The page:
And there you have it, exact timings for each of the Power Query M queries associated with each of the tables in your dataset. Remember that the time taken by each Power Query M query will include the time taken by any other queries that it references, and it does not seem to be possible to find out the amount of time taken by any individual referenced query in Profiler.
There is a lot more interesting information that can be found in this way: for example, dataset refresh performance is not just related to the performance of the Power Query M queries that are used to load data; time is also needed to build all of the structures inside the dataset by the Vertipaq engine once the data has been returned, and Profiler gives you a lot of information on these operations too.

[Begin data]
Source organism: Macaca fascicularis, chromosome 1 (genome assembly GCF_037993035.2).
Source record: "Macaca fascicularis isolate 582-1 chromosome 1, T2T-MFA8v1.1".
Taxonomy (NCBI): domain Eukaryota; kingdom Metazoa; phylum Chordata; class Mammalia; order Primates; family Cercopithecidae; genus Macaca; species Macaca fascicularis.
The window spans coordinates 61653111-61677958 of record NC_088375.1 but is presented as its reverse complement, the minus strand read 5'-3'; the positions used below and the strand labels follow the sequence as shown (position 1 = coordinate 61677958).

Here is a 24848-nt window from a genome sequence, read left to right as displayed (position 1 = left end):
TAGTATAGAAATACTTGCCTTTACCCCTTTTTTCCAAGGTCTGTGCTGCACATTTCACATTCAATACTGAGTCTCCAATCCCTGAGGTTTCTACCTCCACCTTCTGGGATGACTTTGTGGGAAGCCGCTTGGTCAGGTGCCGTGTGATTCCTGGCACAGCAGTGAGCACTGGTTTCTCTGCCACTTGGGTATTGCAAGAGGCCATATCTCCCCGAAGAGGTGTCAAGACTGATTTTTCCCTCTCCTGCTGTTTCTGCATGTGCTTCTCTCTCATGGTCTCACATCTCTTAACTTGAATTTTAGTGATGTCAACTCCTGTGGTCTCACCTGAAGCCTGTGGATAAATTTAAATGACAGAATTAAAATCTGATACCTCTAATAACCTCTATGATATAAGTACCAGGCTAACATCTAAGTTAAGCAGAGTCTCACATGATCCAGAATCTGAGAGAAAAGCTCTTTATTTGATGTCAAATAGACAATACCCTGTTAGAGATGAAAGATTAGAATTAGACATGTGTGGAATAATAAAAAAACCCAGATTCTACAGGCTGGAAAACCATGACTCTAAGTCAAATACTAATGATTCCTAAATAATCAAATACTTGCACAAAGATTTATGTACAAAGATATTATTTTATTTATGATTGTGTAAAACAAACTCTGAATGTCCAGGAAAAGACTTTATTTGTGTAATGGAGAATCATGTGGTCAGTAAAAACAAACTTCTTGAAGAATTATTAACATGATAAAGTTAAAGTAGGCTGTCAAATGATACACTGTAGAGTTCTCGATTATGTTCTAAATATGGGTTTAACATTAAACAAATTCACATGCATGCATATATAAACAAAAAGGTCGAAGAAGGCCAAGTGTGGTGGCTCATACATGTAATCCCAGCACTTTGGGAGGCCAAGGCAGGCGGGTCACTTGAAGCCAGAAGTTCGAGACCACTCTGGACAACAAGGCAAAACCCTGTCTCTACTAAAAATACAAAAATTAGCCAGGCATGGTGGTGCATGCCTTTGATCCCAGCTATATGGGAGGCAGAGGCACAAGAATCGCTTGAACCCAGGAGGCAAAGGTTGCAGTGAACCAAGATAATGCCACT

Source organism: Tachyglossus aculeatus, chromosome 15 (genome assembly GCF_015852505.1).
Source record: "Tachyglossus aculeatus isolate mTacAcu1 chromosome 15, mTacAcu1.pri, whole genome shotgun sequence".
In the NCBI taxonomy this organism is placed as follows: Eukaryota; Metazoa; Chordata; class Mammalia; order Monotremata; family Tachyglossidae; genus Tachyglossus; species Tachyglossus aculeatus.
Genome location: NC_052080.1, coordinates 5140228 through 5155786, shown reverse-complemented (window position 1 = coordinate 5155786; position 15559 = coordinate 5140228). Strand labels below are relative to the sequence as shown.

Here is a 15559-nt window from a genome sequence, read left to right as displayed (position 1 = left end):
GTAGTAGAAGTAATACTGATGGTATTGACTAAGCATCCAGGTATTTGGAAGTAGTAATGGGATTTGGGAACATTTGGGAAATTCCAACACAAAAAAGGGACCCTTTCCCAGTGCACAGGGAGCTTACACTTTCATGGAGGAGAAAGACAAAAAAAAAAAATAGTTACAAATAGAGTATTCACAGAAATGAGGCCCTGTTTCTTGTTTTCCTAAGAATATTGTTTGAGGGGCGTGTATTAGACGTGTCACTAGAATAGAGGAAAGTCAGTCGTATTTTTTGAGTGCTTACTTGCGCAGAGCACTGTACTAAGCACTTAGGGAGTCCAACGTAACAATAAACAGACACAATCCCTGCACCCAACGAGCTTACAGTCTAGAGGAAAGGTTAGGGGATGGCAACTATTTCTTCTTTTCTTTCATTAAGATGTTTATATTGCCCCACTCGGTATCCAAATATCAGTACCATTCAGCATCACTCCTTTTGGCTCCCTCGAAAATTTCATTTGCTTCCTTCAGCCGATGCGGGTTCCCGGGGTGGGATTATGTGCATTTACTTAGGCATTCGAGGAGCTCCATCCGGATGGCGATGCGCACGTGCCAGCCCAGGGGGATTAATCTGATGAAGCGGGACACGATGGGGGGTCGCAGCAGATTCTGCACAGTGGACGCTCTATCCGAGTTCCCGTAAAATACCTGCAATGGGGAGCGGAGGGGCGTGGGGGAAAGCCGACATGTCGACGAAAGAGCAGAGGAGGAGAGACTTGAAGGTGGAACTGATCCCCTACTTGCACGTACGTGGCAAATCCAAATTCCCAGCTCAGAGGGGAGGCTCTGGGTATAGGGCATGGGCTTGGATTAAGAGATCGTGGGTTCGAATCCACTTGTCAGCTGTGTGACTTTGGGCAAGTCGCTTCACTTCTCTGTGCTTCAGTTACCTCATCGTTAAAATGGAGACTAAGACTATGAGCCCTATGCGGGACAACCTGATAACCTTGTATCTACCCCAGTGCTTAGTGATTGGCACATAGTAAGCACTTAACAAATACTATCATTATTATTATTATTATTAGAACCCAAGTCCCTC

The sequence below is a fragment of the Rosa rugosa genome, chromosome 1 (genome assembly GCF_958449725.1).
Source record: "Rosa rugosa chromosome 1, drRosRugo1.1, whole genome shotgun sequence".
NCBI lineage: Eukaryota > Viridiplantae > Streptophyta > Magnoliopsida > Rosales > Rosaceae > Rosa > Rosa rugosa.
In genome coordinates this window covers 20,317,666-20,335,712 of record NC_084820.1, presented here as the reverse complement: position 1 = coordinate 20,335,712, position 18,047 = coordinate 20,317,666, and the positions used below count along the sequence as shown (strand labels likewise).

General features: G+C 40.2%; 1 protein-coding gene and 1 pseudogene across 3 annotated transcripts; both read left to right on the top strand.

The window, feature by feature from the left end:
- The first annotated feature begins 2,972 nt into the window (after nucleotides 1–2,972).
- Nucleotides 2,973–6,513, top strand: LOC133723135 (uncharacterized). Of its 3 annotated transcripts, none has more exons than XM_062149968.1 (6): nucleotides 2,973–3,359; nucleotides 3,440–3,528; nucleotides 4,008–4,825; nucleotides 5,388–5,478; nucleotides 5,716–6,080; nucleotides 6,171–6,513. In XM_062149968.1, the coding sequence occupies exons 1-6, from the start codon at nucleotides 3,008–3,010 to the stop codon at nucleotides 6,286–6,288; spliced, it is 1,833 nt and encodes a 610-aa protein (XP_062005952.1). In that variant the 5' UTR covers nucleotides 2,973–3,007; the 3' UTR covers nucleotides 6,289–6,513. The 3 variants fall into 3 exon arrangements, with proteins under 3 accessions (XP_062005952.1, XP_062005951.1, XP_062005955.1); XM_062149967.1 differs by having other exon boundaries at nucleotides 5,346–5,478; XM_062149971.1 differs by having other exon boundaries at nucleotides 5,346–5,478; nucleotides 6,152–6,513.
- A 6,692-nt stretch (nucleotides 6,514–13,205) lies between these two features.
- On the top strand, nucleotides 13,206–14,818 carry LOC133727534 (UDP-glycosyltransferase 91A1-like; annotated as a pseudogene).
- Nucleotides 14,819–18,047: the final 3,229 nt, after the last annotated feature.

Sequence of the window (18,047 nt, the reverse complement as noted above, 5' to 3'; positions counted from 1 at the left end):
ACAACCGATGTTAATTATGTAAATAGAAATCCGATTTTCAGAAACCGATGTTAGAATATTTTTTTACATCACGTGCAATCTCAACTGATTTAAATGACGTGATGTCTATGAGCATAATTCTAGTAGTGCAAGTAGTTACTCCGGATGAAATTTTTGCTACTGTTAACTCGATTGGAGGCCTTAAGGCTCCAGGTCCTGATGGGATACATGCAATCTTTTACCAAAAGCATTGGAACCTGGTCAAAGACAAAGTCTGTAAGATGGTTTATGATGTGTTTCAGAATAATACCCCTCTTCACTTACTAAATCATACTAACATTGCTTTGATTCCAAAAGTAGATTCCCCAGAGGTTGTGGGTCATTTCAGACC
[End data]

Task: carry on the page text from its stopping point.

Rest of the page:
Check it out if you do any work with Power BI.
No matter how long you work with something, you can always find something that you never knew before. I found one about foreign keys this week.
I was reviewing SQL scripts for coworkers and I noticed that the foreign keys were written without referencing the parent table’s column. But the script didn’t fail and created the foreign keys correctly. So how did this work?
I don’t think I’ve ever seen this syntax either. I’m not a big fan of it for the same reason that Deborah isn’t a big fan of it: adding a couple more words does clarify your intent, and so add the words.
For better or worse I spend some time each day at Stack Overflow [r], reading and answering questions. If you do the same, you probably notice certain features in questions that recur frequently. It’s as though everyone is copying from one source – perhaps the one at the top of the search results. And it seems highest-ranked is not always best.